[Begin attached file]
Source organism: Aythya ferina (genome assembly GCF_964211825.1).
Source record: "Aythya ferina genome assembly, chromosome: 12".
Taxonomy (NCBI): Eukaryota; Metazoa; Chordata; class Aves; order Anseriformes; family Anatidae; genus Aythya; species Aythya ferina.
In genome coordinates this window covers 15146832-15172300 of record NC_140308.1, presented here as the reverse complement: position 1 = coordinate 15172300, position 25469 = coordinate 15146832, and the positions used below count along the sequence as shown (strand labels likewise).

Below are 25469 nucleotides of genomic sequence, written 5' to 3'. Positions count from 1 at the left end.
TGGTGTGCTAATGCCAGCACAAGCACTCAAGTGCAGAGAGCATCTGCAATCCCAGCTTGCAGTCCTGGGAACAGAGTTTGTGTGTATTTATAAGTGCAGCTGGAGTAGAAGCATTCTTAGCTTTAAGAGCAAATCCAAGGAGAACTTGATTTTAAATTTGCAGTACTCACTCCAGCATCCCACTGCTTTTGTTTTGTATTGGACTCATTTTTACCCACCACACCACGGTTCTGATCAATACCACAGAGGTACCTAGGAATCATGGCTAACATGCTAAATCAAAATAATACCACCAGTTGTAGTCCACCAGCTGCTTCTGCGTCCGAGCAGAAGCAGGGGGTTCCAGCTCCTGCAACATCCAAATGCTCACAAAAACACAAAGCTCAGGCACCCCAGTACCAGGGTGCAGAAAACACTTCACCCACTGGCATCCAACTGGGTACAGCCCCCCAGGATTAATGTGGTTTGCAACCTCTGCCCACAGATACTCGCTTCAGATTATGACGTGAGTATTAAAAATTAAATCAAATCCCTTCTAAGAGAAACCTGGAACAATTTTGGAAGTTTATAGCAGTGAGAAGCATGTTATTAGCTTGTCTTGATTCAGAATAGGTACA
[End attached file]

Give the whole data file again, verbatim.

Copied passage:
Source organism: Aythya ferina (genome assembly GCF_964211825.1).
Source record: "Aythya ferina genome assembly, chromosome: 12".
Taxonomy (NCBI): Eukaryota; Metazoa; Chordata; class Aves; order Anseriformes; family Anatidae; genus Aythya; species Aythya ferina.
In genome coordinates this window covers 15146832-15172300 of record NC_140308.1, presented here as the reverse complement: position 1 = coordinate 15172300, position 25469 = coordinate 15146832, and the positions used below count along the sequence as shown (strand labels likewise).

Below are 25469 nucleotides of genomic sequence, written 5' to 3'. Positions count from 1 at the left end.
TGGTGTGCTAATGCCAGCACAAGCACTCAAGTGCAGAGAGCATCTGCAATCCCAGCTTGCAGTCCTGGGAACAGAGTTTGTGTGTATTTATAAGTGCAGCTGGAGTAGAAGCATTCTTAGCTTTAAGAGCAAATCCAAGGAGAACTTGATTTTAAATTTGCAGTACTCACTCCAGCATCCCACTGCTTTTGTTTTGTATTGGACTCATTTTTACCCACCACACCACGGTTCTGATCAATACCACAGAGGTACCTAGGAATCATGGCTAACATGCTAAATCAAAATAATACCACCAGTTGTAGTCCACCAGCTGCTTCTGCGTCCGAGCAGAAGCAGGGGGTTCCAGCTCCTGCAACATCCAAATGCTCACAAAAACACAAAGCTCAGGCACCCCAGTACCAGGGTGCAGAAAACACTTCACCCACTGGCATCCAACTGGGTACAGCCCCCCAGGATTAATGTGGTTTGCAACCTCTGCCCACAGATACTCGCTTCAGATTATGACGTGAGTATTAAAAATTAAATCAAATCCCTTCTAAGAGAAACCTGGAACAATTTTGGAAGTTTATAGCAGTGAGAAGCATGTTATTAGCTTGTCTTGATTCAGAATAGGTACA